The Batek still rely heavily on the jungle, but are slowly integrating elements of the culture, technology, food and language of the surrounding Malay population. It is quite evident that if this continues at the rate it is, a lot of their unrivalled jungle knowledge could be lost. The unique language they speak is also under threat, spending time with them I learnt that the children often can't even understand the elders because the kids are learning elements of both Batek and Malay. To try and promote the value of their culture and knowledge Ecoteer employs some of the men as jungle guides and hires the women to lead foraging and camping trips for volunteers. Their knowledge of the environment is truly amazing and you can see how potentially beneficial it could be to fields like medicine.
We also worked with the village's children regularly, teaching English classes three times a week. At first they were very shy but over the course of our stay they became very comfortable around us and it was very sad when we had to leave them. As we left one of the ladies asked if we would remember them, needless to say they were unforgettable.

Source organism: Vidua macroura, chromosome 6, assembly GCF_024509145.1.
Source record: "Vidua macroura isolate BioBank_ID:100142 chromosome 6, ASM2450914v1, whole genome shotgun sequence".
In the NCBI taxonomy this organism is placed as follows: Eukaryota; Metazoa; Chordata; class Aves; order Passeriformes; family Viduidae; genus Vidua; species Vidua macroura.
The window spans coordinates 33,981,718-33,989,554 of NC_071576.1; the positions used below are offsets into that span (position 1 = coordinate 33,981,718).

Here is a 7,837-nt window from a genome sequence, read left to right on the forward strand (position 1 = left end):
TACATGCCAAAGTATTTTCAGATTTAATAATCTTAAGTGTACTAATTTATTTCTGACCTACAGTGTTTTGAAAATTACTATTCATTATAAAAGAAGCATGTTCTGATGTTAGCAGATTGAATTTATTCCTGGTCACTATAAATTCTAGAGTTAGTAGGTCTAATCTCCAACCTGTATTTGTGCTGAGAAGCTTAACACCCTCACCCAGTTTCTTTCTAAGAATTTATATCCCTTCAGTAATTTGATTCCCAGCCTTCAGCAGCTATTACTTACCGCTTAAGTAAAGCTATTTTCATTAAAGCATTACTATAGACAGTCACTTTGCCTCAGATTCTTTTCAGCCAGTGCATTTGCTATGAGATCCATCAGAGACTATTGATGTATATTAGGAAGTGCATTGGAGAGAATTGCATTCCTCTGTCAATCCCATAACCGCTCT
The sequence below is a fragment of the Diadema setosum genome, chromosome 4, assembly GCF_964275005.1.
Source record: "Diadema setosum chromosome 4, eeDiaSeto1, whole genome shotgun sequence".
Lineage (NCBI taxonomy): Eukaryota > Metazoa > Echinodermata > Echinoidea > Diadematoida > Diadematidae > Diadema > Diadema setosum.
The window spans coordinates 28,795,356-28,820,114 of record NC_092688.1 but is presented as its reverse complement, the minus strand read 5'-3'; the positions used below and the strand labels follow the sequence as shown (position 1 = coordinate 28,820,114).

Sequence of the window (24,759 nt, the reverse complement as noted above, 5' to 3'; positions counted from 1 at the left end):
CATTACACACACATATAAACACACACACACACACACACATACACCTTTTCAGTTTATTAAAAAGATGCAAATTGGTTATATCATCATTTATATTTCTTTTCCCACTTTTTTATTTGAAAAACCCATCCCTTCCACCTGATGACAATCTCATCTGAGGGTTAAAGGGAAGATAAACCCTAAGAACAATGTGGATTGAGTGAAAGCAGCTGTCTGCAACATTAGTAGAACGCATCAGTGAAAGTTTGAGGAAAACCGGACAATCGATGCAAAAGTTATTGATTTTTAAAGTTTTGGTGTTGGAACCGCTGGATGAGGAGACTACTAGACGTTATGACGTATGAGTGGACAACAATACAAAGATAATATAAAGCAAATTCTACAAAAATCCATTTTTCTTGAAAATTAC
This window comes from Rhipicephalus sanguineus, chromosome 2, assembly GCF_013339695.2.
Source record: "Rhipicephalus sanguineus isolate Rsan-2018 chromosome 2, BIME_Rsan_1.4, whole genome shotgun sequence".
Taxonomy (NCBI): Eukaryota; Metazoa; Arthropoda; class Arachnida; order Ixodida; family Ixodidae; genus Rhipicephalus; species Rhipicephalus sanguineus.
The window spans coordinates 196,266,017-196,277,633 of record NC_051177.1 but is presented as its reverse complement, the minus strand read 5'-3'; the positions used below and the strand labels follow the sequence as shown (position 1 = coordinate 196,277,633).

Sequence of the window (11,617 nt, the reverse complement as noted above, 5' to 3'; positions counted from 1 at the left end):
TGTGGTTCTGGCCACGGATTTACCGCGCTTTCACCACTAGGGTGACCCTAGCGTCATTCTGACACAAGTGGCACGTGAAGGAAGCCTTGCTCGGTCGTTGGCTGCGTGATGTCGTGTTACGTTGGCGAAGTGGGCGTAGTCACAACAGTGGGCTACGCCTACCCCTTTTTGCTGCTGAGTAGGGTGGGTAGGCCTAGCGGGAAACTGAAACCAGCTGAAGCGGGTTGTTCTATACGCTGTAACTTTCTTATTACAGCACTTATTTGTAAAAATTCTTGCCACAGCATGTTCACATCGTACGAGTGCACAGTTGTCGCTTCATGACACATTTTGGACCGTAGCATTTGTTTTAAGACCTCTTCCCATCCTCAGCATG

So, at the end of my trip I am left with a few thousand images and lots of memories. Be sure to check back here and on my 500px page (500px.com/joshuagray) where I will be gradually uploading images and in the near future I will be creating my first book containing more stories from my time in Malaysia and drawing attention to the issues facing the country's environment and people.
A big terima kasih to everyone who made this trip possible and made it a brilliant experience (you know who you are).
Ecoteer are always looking for more volunteers to help with their projects and I cannot speak highly enough of their staff in Merapoh, so have a look if you're interested: www.ecoteer.com